Tuesday, September 25, 2007


Faith in ROMANS is the key to how someone becomes right with God. That is precisely what Paul was articulating in chapters 1-4. We are justified by faith alone, apart from works of the Law.

Faith in HEBREWS is what grants us endurance to stay right with God. We are not of those who shrink back, but of those who persevere [10.35-39] in "the assurance of things hoped for" [11.1].

Faith in JAMES is the conduit for good works in the Christian life. This is why faith without works is useless [Js 2.20]: because faith is descriptive of the life of a Christian and not just of the hoop one jumps through to become a Christian.

So, why is it so hard to see that these three do not contradict one another but are instead inextricably linked as a whole. Different situations call for preaching and teaching faith in different ways. But without this framework, legality, Antinomianism, and the faith healing prosperity gospel are "crouching at our door" [Gen 4.7]. Furthermore, none of this is ever divorced from the Holy Spirit graciously and sovereignly working in sinners "as He wills" [1 Cor 12.11, 18] to draw us, sustain us, empower us, and cause to serve the King for the kingdom.


Esther Meek is genius in this book. Its flow and tangible illustrations provide her argument with substance. She asks Can we know God?, Can we know anything for sure?, and How can we know if we can know anything at all? She discusses how any kind of knowing is not static, but a process. Our subjective involvement in knowing does not necessarily determine the truths we know, but molds how we know, live, and think about them.

oh, blessed self-forgetfulness!

Never in my life have I heard Christian character and Gospel humility articulated like Tim Keller does here. He paints a picture of humility from the Apostle Paul that is drastically against modern culture and even against what mainline Christianity has posited as walking humbly. You must listen and be challenged.


10 reasons free will doesn't exist in the way you think it does

1. Most importantly, it is not in the Bible. Any imperative in the NT calls for the activity of the will, not its freedom. Philemon 14 in the NASB and ESV are translated using the words "free will," but the context indicates a meaning far from a self-autonomous libertarian freedom.

2. It contradicts scores of Bible verses that talk about God being over the human will [Ex 4.21; Prv 16.33, 21.1; Ac 16.14; Rom 9.16; and others].

3. If I had a free will I would never want to employ it. This is just to say that if man is really sinful, then our will, our emotions, our desires, and our thoughts are all sinful. "Your kingdom come, Your will be done."

4. It is different than moral responsibility.

5. It is a philosophical impossibility. We live in a cause and effect universe. Therefore, when you choose to drink orange juice, it is because you were thirsty. You were thirsty because you ate too many saltines. You ate too many saltines because you were hungry. You ate saltines because that's all that was in your house. And so forth. Also, culture, family, social status, race, age... all of these are what cause us to choose what we choose.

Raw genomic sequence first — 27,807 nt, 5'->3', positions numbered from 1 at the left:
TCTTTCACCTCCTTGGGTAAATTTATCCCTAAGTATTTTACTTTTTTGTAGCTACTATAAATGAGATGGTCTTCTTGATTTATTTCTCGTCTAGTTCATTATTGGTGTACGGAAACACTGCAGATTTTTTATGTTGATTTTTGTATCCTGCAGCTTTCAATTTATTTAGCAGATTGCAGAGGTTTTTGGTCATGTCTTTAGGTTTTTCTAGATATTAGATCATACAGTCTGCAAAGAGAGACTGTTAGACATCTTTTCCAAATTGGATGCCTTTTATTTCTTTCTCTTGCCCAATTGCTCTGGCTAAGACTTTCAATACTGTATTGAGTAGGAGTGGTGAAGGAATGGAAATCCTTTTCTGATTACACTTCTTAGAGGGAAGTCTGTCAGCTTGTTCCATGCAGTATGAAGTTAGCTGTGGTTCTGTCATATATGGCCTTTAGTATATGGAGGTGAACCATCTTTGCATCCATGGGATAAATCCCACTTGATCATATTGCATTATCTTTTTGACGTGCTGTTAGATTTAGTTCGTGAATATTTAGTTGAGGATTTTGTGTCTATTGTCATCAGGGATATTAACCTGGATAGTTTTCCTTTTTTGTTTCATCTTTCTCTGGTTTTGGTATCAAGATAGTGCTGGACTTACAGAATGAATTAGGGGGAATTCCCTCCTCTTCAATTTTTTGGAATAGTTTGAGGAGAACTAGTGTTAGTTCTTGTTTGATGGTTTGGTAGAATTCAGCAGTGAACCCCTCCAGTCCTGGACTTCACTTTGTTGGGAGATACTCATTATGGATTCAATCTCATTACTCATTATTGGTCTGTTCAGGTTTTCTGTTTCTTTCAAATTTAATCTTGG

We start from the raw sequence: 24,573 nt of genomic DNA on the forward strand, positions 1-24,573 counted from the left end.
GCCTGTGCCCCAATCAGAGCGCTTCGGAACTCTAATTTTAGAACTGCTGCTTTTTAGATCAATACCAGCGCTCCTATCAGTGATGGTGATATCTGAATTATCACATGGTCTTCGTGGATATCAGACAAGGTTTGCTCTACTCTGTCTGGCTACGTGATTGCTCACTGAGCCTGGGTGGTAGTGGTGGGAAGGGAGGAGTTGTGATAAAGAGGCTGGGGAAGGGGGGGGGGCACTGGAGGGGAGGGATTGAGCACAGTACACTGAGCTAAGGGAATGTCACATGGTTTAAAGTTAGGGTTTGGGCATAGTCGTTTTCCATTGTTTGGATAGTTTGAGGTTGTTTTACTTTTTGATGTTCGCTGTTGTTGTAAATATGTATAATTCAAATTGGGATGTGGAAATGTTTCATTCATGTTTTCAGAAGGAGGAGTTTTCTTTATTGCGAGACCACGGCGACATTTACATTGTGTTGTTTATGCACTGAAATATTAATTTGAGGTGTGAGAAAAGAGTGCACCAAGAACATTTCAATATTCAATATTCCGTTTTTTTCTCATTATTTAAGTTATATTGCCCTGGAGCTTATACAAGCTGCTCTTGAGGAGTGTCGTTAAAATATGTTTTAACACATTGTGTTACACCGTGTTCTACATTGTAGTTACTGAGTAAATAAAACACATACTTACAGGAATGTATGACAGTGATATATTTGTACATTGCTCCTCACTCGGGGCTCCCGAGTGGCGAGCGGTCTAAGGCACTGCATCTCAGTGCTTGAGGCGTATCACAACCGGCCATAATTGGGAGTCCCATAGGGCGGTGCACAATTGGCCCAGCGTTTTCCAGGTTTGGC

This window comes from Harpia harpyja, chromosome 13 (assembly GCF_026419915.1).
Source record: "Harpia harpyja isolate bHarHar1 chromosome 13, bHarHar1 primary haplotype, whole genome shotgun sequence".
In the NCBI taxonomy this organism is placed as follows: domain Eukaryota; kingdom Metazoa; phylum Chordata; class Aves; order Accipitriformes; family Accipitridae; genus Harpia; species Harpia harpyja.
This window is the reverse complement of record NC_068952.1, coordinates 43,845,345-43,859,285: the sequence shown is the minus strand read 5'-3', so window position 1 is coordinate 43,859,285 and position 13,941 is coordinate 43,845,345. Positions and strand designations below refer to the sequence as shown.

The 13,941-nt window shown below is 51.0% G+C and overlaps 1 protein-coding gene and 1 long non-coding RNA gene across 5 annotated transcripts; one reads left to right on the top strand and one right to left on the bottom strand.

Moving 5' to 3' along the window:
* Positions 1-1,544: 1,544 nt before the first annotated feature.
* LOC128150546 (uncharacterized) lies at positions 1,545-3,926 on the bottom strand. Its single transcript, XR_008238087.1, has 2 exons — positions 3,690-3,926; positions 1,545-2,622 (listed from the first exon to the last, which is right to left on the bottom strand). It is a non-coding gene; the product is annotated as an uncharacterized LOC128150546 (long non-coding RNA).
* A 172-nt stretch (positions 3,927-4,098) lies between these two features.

6. If free will exists in a theistic worldview, it can only be possessed by one Being. Principally, this is also what makes truth absolute as well. Free will cannot be innate to more than one being at a time; it is the nature of free will.

7. It is different than eternal accountability.

8. Free will has become the center of the application of evangelical teaching and preaching and this is far from biblical. The cross, the glory of God, the grace of God, hope, peace... these should be held out to souls. People should not be told it is all up to them; eternity hinges on their volition; their choice is all God is waiting on; and other sappy anthropocentric nonsense.

9. It implies an impotence in God, not a tolerance in His love. If man has free will, then God necessarily is impotent to that will and He can only cross His huge fingers and hope that we do what He wants.

10. We are always bound to do what we want to do. We can never do what we don't want to do. In other words, the will is free in the same way that it is bound if you want a real migraine... it always carries through with what it most desires at any given time. Go read Jonathan Edwards on this.

Tuesday, September 18, 2007

ROMANS 5.10 and 8.7

By yourself, you hate God. On your own, you would seek to destroy God if you could. Apart from Christ, you would be God's most virulent foe. To even think that this is overstating our sin problem is to highlight the truth of our stiff-necked disposition. This is not hell/fire/brimstone preaching or deranged spiritual pessimism, it is the picture the Apostle Paul hints at in Rom 5.10 and 8.7. He uses language in these two verses that paints the picture of sinners as God's enemies who are hostile and actively opposed to Him. But... He justifies the ungodly. And if "while we were enemies we were reconciled to God through the death of His Son, how much more will we be saved through His life" [Rom 5.10].

Thursday, September 13, 2007

JOHN NEWTON from 1779

as by the light of opening day
the stars are all concealed
so earthly pleasures fade away
when Jesus is revealed

creatures no more divide my choice
i bid them all depart
his name and love and gracious voice
have fixed my roving heart

Monday, September 10, 2007